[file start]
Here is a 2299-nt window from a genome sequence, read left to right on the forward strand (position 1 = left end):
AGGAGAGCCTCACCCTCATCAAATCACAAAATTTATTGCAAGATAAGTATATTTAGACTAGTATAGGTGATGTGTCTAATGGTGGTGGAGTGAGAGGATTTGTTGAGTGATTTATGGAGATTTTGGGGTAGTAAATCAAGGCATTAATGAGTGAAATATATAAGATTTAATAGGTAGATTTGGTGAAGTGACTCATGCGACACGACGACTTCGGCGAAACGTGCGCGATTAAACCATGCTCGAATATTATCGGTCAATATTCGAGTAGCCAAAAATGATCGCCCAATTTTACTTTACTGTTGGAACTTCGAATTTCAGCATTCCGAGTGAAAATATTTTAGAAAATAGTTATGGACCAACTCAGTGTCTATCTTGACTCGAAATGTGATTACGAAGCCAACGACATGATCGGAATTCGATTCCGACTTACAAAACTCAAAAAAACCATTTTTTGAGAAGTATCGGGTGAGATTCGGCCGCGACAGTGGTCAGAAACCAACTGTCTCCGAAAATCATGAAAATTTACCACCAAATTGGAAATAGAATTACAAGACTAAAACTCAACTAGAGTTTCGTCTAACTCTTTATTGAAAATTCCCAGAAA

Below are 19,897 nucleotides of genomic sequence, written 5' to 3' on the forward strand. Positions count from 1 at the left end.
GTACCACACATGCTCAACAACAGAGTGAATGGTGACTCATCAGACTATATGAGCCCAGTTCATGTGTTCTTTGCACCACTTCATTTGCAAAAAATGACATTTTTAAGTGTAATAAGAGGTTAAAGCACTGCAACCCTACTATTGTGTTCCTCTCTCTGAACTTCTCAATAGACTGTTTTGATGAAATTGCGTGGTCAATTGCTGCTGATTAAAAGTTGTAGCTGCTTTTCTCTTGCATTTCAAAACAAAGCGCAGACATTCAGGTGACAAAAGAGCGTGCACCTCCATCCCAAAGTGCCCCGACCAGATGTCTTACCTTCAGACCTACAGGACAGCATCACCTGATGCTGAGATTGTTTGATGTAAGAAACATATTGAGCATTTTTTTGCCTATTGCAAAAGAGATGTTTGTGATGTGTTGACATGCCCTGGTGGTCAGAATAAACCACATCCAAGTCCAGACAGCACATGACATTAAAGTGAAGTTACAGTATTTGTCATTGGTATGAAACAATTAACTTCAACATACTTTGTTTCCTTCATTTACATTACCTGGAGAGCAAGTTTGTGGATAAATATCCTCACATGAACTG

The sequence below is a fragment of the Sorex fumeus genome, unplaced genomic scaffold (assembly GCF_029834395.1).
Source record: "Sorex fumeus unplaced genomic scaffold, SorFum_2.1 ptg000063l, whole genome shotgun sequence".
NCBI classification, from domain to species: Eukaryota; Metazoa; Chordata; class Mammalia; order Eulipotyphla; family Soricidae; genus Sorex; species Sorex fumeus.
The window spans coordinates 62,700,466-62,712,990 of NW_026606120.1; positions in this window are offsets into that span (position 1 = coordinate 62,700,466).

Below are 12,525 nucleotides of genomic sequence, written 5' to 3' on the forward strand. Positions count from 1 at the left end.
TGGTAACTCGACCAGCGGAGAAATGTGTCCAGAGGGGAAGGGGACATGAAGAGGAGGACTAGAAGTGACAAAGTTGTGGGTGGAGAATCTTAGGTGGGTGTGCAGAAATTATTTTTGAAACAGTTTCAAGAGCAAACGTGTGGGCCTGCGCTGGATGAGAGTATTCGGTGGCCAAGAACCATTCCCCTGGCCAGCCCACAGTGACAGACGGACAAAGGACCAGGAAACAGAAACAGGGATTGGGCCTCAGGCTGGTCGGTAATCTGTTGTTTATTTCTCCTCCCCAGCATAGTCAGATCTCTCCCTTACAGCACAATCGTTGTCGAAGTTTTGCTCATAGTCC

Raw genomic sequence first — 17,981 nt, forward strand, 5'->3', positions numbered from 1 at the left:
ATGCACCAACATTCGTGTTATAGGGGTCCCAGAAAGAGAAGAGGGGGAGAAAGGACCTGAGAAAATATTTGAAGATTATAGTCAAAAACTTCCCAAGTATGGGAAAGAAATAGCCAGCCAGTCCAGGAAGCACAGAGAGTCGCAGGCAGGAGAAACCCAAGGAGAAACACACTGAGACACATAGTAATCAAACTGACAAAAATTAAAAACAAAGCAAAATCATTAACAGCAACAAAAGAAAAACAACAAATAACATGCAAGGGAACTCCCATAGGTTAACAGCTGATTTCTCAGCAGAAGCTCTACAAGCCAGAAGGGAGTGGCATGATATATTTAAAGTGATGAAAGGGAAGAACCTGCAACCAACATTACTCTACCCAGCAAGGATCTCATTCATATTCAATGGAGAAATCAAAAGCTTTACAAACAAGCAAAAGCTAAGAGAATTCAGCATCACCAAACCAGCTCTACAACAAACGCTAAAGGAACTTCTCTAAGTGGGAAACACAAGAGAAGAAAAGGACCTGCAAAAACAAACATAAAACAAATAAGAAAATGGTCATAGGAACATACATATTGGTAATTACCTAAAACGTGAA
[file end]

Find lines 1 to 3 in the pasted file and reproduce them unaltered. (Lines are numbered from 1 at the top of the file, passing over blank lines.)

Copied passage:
Here is a 2299-nt window from a genome sequence, read left to right on the forward strand (position 1 = left end):
AGGAGAGCCTCACCCTCATCAAATCACAAAATTTATTGCAAGATAAGTATATTTAGACTAGTATAGGTGATGTGTCTAATGGTGGTGGAGTGAGAGGATTTGTTGAGTGATTTATGGAGATTTTGGGGTAGTAAATCAAGGCATTAATGAGTGAAATATATAAGATTTAATAGGTAGATTTGGTGAAGTGACTCATGCGACACGACGACTTCGGCGAAACGTGCGCGATTAAACCATGCTCGAATATTATCGGTCAATATTCGAGTAGCCAAAAATGATCGCCCAATTTTACTTTACTGTTGGAACTTCGAATTTCAGCATTCCGAGTGAAAATATTTTAGAAAATAGTTATGGACCAACTCAGTGTCTATCTTGACTCGAAATGTGATTACGAAGCCAACGACATGATCGGAATTCGATTCCGACTTACAAAACTCAAAAAAACCATTTTTTGAGAAGTATCGGGTGAGATTCGGCCGCGACAGTGGTCAGAAACCAACTGTCTCCGAAAATCATGAAAATTTACCACCAAATTGGAAATAGAATTACAAGACTAAAACTCAACTAGAGTTTCGTCTAACTCTTTATTGAAAATTCCCAGAAA

Below are 19,897 nucleotides of genomic sequence, written 5' to 3' on the forward strand. Positions count from 1 at the left end.